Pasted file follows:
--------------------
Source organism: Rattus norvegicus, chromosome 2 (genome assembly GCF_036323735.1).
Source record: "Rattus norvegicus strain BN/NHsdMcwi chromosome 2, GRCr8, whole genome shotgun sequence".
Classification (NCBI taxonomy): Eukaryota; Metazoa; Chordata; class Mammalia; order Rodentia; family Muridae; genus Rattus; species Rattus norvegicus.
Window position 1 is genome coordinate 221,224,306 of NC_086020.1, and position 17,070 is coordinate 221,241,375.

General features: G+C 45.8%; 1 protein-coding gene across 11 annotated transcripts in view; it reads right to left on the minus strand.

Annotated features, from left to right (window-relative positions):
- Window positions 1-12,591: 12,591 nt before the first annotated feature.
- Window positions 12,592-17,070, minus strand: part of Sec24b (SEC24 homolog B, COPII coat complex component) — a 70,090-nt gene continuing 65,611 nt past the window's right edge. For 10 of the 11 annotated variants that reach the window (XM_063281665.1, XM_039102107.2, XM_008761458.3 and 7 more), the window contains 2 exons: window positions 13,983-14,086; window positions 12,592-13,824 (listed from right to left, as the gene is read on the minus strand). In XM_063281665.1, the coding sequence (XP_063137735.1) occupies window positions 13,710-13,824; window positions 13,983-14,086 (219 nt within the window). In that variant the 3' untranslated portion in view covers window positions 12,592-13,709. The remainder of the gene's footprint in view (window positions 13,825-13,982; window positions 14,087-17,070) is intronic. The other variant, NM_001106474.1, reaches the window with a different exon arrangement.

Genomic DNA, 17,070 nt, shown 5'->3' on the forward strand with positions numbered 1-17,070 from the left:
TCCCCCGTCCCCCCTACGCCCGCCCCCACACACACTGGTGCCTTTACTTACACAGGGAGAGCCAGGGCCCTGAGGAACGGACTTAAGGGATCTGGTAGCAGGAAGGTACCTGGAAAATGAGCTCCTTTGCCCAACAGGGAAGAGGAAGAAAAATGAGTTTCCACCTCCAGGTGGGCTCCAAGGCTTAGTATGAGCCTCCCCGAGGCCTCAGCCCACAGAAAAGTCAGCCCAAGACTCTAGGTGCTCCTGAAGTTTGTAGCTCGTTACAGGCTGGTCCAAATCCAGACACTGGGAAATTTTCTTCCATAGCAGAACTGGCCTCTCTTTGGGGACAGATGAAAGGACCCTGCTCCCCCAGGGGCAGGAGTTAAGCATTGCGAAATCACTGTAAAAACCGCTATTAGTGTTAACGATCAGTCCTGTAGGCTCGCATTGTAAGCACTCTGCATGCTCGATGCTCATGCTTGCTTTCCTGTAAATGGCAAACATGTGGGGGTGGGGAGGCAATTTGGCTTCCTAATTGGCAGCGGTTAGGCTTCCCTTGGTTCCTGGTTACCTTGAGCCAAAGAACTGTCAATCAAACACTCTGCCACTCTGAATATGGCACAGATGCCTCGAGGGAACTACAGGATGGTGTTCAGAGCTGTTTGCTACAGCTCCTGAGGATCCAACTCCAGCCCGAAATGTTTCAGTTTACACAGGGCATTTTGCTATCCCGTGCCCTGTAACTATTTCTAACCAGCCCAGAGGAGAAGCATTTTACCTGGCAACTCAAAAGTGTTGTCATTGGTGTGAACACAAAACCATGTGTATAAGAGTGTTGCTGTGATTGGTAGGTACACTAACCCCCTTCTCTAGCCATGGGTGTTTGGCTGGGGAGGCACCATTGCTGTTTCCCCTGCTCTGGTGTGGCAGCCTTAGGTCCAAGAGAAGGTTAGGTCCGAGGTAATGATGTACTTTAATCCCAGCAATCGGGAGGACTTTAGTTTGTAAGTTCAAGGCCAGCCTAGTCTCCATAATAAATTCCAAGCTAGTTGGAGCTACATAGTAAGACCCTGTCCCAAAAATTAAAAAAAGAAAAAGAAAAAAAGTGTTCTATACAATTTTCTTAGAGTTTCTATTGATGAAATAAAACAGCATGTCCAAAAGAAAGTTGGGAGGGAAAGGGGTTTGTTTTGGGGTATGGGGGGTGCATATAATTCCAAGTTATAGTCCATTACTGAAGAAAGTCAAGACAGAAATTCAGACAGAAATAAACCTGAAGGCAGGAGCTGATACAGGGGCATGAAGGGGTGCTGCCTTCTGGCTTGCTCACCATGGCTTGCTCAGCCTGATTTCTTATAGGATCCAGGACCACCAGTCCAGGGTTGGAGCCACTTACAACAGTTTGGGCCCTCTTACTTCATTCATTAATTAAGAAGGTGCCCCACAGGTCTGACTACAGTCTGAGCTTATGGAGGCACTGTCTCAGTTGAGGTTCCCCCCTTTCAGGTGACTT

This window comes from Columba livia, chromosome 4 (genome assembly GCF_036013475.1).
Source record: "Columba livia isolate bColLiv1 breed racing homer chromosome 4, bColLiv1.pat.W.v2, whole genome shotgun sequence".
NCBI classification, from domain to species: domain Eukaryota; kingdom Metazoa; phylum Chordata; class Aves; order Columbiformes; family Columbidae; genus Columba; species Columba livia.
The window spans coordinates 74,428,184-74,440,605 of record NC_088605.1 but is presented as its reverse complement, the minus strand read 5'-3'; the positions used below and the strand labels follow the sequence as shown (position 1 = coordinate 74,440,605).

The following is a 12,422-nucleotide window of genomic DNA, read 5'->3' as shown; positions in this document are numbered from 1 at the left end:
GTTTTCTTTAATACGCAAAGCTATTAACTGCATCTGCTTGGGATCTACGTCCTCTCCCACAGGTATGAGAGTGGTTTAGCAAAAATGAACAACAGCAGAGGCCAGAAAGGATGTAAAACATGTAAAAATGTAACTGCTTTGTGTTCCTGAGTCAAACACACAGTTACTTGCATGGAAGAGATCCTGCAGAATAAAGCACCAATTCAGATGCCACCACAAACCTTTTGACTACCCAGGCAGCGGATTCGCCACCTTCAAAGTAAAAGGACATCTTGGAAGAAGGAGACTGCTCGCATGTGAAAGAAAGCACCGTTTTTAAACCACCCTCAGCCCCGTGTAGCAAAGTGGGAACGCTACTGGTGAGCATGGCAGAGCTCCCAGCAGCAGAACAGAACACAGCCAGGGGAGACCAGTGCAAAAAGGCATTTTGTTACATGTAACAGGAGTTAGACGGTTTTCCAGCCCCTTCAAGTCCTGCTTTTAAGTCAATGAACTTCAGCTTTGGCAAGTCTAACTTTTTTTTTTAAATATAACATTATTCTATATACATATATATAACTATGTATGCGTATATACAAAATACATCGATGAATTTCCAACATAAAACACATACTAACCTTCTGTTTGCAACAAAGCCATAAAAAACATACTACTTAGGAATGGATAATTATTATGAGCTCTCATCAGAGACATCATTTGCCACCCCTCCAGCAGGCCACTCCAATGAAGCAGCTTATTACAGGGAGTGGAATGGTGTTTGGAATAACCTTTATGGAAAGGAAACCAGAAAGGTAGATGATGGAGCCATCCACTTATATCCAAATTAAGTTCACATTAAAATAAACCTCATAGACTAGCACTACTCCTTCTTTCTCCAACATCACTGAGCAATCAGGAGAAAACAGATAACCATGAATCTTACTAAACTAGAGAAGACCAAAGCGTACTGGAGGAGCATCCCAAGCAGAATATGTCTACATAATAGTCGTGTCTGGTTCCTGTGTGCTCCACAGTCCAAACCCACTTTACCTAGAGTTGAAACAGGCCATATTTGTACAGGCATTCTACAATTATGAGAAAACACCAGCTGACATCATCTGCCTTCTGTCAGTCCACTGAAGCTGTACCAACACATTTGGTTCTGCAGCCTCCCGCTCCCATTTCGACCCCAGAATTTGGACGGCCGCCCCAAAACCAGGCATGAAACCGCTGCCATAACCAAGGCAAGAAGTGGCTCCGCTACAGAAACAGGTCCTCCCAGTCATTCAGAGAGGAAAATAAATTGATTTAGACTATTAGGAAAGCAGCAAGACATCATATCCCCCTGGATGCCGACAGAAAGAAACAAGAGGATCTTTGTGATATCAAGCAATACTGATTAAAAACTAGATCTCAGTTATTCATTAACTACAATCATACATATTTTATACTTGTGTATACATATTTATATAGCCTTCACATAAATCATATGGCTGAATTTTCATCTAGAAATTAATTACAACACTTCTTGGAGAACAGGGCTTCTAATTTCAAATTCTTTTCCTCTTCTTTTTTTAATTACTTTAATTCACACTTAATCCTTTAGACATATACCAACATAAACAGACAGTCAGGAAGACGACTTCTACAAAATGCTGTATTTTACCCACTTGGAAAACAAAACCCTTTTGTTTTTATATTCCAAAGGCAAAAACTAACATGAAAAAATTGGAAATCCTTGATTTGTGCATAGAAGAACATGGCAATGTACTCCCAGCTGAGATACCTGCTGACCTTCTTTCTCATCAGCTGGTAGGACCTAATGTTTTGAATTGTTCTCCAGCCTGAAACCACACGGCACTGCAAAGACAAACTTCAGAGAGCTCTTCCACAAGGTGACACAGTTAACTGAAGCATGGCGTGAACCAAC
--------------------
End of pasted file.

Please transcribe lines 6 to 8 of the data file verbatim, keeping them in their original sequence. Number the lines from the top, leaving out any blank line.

Annotated features, from left to right (window-relative positions):
- Window positions 1-12,591: 12,591 nt before the first annotated feature.
- Window positions 12,592-17,070, minus strand: part of Sec24b (SEC24 homolog B, COPII coat complex component) — a 70,090-nt gene continuing 65,611 nt past the window's right edge. For 10 of the 11 annotated variants that reach the window (XM_063281665.1, XM_039102107.2, XM_008761458.3 and 7 more), the window contains 2 exons: window positions 13,983-14,086; window positions 12,592-13,824 (listed from right to left, as the gene is read on the minus strand). In XM_063281665.1, the coding sequence (XP_063137735.1) occupies window positions 13,710-13,824; window positions 13,983-14,086 (219 nt within the window). In that variant the 3' untranslated portion in view covers window positions 12,592-13,709. The remainder of the gene's footprint in view (window positions 13,825-13,982; window positions 14,087-17,070) is intronic. The other variant, NM_001106474.1, reaches the window with a different exon arrangement.